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Transformando West Michigan helps Latinx restaurants achieve more than a delicious menu





Grand Rapids’ authentic Mexican restaurants serve some of the most delicious cuisine in the area. Traditional recipes, authentic ingredients, and highly seasoned culinary skills are evident in every bite. However, it takes more than good food to make a restaurant a profitable endeavor. Business savvy, marketing know-how, and financial management expertise are important ingredients, as well.

The West Michigan Hispanic Chamber of Commerce is stepping in to provide those skills — in Spanish. Thanks to up to $94,628 in support from the City of Grand Rapids’ Economic Development Corporation (EDC), “Transformando West Michigan Phase I: Feeding Minds, Mouths and Pockets” is currently working with 21 representatives from 11 existing food businesses to provide essential skills for a successful business owner.

“Our support of this program aligns with the City’s commitment to collaborate with entrepreneurial support organizations to serve entrepreneurs at the neighborhood level, create new businesses, and increase the diversity of business types downtown,” says Kara Wood, the City’s managing director of economic development services.

Food businesses participating in the program include El Desayuno Loco, El Globo Restaurant, El Granjero Mexican Grill, El Jalapeño Food Truck, El Toro Bravo, La Casa del Pollo Loco, Lindo Mexico, Mi Casa Restaurante, Tacos El Cuñado Bridge St., Tamales Mary, and Taquería El Rincón Mexicano.

As part of the first phase, Culinary Cultivations will teach ServSafe food safety certification.

“It’s not just business owners but cooks, managers, those who wanted to be a part of this first food safety certification,” says Guillermo Cisneros, executive director of the Hispanic Chamber. “These programs focus on established businesses that have been struggling for years with no access to capital, no processes, and no systems in place.”

Cisneros shares that of the 11 restaurants currently enrolled, 80 percent don’t even have a financial strategy.

“They are excellent at cooking. Their food is amazing. But, they don’t know how to grow their businesses. The beauty of this program is that all of the knowledge we are bringing is in Spanish. Ninety percent of the participants in these programs feel more comfortable in Spanish. Sometimes these concepts are hard to understand even in your own language. If we want them to grow and implement processes, they need to fully understand.”

In subsequent phases of the Transformando program, consultants and volunteers will share information about accounting, human resources, marketing, and technology. Having these skills and strategies will also enable the businesses to find financing for building improvements and expansion.

“In order for them to get a loan, they first need to put their systems in place and be organized internally. There's no way for them to get loans because they don’t have a financial statement,” Cisneros says. “It’s is not a racism thing. The businesses are not prepared.”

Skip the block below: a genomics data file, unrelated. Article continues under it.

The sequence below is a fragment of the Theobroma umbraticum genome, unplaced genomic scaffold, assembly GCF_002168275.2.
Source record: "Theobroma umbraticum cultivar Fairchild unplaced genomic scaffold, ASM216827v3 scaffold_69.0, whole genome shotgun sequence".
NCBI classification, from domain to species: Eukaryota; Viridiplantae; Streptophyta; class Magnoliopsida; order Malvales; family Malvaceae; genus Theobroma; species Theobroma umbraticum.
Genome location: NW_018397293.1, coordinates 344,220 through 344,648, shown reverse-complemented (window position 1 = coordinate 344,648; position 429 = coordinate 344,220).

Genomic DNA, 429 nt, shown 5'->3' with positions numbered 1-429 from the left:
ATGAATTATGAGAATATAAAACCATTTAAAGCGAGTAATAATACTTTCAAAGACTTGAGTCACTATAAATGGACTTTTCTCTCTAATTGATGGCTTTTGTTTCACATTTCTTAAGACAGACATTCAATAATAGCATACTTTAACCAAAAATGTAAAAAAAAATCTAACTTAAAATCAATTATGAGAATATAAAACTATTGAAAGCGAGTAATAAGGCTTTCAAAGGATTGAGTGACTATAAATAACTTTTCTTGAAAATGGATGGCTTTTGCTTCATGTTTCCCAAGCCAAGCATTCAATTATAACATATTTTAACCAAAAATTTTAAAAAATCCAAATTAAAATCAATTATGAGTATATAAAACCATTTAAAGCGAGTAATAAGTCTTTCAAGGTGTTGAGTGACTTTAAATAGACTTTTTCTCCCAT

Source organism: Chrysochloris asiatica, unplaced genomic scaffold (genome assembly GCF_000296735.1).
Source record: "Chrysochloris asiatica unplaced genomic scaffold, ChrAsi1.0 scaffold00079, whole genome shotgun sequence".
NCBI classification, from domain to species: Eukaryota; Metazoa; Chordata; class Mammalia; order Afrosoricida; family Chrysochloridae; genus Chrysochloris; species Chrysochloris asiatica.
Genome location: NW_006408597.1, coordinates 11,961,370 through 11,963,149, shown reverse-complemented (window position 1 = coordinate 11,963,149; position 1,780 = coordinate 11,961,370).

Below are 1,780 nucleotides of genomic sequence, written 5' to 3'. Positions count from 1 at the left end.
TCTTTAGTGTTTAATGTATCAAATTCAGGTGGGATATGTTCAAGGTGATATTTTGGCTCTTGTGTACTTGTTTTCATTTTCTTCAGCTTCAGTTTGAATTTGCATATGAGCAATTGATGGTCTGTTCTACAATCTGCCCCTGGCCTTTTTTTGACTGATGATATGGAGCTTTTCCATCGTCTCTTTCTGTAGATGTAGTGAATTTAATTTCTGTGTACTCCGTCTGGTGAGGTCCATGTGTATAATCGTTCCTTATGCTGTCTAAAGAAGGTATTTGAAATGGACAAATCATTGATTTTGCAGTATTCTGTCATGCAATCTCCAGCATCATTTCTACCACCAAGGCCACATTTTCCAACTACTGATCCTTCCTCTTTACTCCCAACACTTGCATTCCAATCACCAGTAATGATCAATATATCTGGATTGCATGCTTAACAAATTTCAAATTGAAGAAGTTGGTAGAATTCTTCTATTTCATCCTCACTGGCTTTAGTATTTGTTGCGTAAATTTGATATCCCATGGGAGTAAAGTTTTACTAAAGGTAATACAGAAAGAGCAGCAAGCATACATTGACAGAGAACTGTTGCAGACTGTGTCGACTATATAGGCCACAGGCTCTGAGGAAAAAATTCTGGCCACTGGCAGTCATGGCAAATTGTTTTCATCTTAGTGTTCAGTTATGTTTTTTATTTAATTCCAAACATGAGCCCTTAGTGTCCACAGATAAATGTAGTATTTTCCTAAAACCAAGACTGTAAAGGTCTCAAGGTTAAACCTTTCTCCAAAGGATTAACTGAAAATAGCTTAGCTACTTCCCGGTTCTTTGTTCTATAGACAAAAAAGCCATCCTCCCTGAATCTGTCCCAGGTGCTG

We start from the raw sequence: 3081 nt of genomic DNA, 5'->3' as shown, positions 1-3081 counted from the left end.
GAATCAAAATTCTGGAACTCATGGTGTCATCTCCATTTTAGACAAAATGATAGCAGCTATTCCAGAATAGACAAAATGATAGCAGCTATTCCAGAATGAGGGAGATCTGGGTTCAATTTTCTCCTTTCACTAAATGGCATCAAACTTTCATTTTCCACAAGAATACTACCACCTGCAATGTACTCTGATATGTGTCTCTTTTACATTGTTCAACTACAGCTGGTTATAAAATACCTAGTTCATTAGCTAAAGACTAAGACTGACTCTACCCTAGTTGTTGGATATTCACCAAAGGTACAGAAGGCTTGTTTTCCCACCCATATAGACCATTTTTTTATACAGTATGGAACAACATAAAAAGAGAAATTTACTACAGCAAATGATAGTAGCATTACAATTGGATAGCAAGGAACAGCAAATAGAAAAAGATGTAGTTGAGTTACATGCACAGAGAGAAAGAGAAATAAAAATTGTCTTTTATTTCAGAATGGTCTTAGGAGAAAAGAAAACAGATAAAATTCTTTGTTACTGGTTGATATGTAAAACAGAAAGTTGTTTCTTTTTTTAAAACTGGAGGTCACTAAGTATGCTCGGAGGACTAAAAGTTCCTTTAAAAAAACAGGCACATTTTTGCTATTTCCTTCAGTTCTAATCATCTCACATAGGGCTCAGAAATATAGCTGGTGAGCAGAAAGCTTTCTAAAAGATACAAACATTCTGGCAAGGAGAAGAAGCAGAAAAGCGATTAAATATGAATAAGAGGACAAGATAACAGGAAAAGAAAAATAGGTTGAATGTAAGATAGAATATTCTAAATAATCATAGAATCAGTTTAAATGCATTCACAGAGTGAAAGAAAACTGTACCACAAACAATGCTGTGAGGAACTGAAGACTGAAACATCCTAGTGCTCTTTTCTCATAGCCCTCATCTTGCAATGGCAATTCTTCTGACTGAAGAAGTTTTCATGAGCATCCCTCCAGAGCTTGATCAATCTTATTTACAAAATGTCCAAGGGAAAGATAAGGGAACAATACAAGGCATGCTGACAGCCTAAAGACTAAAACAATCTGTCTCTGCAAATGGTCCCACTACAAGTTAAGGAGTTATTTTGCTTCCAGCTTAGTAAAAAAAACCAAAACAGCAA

Cisneros has great gratitude for the partnerships that make the program possible. Funds from the Wege Foundation allowed the Hispanic Chamber to hire a bilingual and bicultural program manager, Ana Jose, to coach all of the program participants. Brewery Vivant, Martha’s Vineyard, MeXo, Restaurant Partners, Inc., and Terra GR are providing volunteer mentors for program participants. Principal Financial is flying Spanish-speaking teachers in from Phoenix, Arizona at no charge. Gordon Food Services and Varnum Law are providing financial support and in-kind services. In addition, the Grand Valley State University Center for Entrepreneurship and Innovation is sending a professor and business students to help participants write business plans.

“We are bringing incredible partners,” Cisneros says. “The next cohort will include human resources and customer service. Gradually, we will be bringing all of the knowledge and surround all of the businesses with experts. The mentors are volunteers but some consultants are paid. Also, the participants pay a fee in order to be a part of the cohort. It’s not free. There is commitment from these restaurants, as well.”

Launched in May 2018, the Transformando program is a first in the history of the Hispanic Chamber. Its long-standing “Talleres Empresariales,” a monthly business workshop, addresses different topics for all types of businesses on the fourth Thursday of each month. Conducted in Spanish, the workshop includes a free breakfast and one-hour presentation.

“We firmly believe that for the economy of the entire region to prosper, we need each community working at the same pace. If we have a strong Latino business community, we will see the benefits in the economy of the entire region. These businesses will contribute more taxes and hire more people — all will benefit,” Cisneros says. “That’s the main goal, that we can have everyone on the same playing field.”

Written by Estelle Slootmaker, Development News Editor.

Photos courtesy West Michigan Hispanic Chamber of Commerce.

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